The first knowledge translation strategy employed to scale up NEW-R was to establish a partnership between the Center and other statewide funding opportunities. The Center included NEW-R in the Transforming Lives through Supported Employment Initiative, which is funded through a state grant from the Substance Abuse and Mental Health Services Administration (SAMHSA). This initiative is designed to promote and sustain supported employment services in Illinois, using NEW-R as a key ancillary service. Including NEW-R in this way significantly increases the likelihood of its adoption, because DMH is monitoring the implementation of each service included in the federal initiative. The project’s two demonstration sites are the first to offer NEW-R after training their mental health peer staff to deliver it to supported employment clients.
Simultaneously, DMH and the Center began planning for a statewide roll-out of NEW-R to meet the goals of the scale-up initiative. This effort began with the formation of a statewide NEW-R Committee, which meets monthly to set and monitor scale-up goals. The Center held an initial NEW-R facilitator training in Chicago, which was delivered by NEW-R’s lead developer, Dr. Catana Brown. This was followed by trainings in additional regions of the state; refresher trainings are now being planned. The mental health peer specialists who facilitated NEW-R at the SAMHSA demonstration sites served as presenters at these regional trainings. In 2017, two additional regions will receive the initial and refresher trainings.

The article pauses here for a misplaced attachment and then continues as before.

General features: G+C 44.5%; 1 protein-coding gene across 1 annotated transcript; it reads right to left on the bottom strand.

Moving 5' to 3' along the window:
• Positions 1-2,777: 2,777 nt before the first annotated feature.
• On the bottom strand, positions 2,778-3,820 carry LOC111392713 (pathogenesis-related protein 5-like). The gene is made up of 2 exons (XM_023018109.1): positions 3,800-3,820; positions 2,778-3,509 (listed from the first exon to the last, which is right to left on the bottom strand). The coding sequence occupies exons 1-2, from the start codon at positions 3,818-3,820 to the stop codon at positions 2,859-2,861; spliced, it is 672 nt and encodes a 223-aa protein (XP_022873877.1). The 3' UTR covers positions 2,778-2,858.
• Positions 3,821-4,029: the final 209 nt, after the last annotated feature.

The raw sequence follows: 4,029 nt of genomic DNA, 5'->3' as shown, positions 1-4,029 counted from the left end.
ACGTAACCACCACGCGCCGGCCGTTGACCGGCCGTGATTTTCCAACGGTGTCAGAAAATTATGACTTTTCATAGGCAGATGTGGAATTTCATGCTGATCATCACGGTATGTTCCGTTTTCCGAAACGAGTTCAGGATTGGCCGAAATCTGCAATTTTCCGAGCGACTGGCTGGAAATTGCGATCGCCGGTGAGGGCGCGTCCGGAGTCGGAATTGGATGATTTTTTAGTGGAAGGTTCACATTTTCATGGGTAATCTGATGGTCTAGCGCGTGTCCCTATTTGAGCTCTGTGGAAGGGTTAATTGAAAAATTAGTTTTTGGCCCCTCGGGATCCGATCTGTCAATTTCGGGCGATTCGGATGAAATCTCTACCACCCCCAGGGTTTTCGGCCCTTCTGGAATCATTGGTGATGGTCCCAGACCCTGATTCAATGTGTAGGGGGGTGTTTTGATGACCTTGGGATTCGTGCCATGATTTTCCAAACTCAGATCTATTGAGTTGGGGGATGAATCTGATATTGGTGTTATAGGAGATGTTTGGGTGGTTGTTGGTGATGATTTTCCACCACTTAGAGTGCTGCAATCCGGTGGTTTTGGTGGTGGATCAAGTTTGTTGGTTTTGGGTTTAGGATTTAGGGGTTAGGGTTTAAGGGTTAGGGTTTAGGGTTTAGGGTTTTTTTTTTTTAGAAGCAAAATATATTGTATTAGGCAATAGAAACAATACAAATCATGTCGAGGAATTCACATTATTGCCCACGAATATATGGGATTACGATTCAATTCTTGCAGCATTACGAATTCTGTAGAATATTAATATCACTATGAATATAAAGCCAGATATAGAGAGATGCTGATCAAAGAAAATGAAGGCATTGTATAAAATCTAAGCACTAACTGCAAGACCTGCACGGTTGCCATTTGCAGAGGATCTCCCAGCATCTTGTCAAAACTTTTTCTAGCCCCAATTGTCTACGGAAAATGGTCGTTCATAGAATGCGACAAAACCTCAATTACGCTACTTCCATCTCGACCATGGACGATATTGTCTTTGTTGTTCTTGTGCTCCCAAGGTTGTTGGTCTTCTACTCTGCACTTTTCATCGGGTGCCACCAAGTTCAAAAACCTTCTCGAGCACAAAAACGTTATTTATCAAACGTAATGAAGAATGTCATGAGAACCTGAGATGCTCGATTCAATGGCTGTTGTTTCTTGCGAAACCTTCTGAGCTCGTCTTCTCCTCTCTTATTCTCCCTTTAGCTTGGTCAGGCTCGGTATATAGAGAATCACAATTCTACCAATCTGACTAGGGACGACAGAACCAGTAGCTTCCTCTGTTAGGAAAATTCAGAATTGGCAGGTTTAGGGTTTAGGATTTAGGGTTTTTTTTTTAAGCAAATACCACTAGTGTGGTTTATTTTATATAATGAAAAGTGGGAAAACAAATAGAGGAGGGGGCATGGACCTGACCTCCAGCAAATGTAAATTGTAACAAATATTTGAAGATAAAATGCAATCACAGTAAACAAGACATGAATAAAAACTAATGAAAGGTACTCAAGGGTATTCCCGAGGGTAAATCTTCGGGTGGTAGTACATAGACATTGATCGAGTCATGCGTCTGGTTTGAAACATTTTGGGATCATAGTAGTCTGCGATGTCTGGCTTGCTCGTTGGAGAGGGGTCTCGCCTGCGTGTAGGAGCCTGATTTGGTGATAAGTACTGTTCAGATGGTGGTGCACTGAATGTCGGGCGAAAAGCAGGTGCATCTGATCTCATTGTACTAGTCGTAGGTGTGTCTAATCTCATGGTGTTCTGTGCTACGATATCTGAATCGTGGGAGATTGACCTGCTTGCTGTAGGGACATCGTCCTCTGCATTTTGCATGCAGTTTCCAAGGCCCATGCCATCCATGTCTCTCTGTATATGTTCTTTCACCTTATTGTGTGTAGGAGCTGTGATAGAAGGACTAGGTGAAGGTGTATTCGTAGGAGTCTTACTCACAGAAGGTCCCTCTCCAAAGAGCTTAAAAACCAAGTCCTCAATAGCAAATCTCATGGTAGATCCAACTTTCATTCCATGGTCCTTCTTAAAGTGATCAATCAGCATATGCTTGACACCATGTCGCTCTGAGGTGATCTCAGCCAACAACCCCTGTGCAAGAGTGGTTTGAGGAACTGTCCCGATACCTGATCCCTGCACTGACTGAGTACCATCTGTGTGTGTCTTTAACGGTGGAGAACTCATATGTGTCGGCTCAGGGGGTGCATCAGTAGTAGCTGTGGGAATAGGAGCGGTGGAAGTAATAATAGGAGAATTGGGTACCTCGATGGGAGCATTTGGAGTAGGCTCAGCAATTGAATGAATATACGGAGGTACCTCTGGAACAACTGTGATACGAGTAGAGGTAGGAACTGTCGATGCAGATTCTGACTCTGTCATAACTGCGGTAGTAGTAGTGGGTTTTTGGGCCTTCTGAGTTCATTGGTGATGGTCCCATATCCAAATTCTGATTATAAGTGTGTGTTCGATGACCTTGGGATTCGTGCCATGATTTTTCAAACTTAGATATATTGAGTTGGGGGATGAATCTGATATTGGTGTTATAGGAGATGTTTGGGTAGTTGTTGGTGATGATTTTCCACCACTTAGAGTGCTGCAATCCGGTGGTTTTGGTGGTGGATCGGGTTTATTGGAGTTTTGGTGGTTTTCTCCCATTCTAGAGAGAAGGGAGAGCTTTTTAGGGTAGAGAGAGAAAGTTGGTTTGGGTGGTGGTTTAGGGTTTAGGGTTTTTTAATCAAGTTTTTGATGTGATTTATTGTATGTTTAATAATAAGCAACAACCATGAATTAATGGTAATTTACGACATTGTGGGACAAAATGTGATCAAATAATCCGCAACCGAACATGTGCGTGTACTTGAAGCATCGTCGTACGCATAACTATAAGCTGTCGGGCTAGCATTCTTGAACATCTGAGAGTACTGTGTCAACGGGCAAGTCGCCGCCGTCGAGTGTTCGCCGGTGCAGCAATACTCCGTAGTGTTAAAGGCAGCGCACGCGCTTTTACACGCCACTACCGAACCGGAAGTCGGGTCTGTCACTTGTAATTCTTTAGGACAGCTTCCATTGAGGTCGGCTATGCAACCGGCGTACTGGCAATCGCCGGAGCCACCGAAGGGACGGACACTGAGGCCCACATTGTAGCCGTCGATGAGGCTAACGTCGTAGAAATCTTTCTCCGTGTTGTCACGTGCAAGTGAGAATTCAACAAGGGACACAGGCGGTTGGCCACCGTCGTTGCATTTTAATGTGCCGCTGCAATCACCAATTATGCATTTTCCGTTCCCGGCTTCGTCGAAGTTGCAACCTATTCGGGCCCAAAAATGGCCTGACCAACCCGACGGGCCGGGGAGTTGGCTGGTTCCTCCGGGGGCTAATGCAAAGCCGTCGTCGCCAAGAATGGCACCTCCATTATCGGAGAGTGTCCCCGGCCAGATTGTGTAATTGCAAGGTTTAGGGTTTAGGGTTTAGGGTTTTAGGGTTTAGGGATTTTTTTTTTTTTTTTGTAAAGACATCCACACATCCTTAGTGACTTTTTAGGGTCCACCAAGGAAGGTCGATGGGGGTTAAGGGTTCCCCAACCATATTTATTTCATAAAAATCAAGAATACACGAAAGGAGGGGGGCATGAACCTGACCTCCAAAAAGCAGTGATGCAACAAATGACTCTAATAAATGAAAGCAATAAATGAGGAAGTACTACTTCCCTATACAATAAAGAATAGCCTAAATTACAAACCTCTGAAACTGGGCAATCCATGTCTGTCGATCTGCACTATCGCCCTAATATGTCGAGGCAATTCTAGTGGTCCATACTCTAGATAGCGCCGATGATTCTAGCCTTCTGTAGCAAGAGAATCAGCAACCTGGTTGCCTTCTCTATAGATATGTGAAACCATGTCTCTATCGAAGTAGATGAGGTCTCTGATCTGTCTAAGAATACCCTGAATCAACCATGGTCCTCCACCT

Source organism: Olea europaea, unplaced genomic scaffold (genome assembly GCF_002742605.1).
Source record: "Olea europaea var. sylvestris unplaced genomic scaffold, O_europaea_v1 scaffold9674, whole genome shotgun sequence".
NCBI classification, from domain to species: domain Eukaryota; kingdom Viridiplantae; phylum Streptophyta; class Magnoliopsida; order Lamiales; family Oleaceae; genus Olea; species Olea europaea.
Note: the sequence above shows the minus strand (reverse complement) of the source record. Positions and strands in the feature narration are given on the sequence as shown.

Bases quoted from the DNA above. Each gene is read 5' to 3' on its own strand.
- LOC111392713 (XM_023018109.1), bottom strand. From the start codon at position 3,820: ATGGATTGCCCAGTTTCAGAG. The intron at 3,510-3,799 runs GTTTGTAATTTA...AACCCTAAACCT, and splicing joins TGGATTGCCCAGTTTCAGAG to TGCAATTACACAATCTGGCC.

DMH leadership is encouraging each of its regional network directors to ensure that local provider agencies receive NEW-R training and offer NEW-R at their agencies. To support scale-up, the Center created a NEW-R repository about wellness in the workplace (see: http://bit.ly/2iQ23EY) on the web portal that was developed as part of the Transforming Lives through Supported Employment Initiative. The online repository includes free access to:
- the NEW-R facilitator and participant manuals;
- a webinar on how to use NEW-R;
- a flyer to promote the use of NEW-R statewide;
- a questionnaire that provider agencies complete upon starting a NEW-R group, to help the state track scale-up; and
- a NEW-R participant satisfaction survey designed by the Center to measure weight loss and evaluate NEW-R.
The Center is measuring its knowledge translation activities in partnership with the state, by tracking NEW-R’s adoption and evaluating participant satisfaction. Regional network directors and provider agencies are showing strong interest in offering NEW-R to help clients achieve healthier lifestyles. Through this knowledge translation effort, the Center has confirmed that providers and clients need a variety of strategies and formats to learn a new practice and to apply it in real-world settings. Stakeholders need access to free learning opportunities, along with web-based refreshers and resources, to improve their knowledge and skills. Active participation of state and regional leadership in partnership with the Center increases the likelihood that new practices will be adopted on a large scale in public human service settings.
Supported employment web portal: http://www.illinoisips.org
Contact: Dr. Judith Cook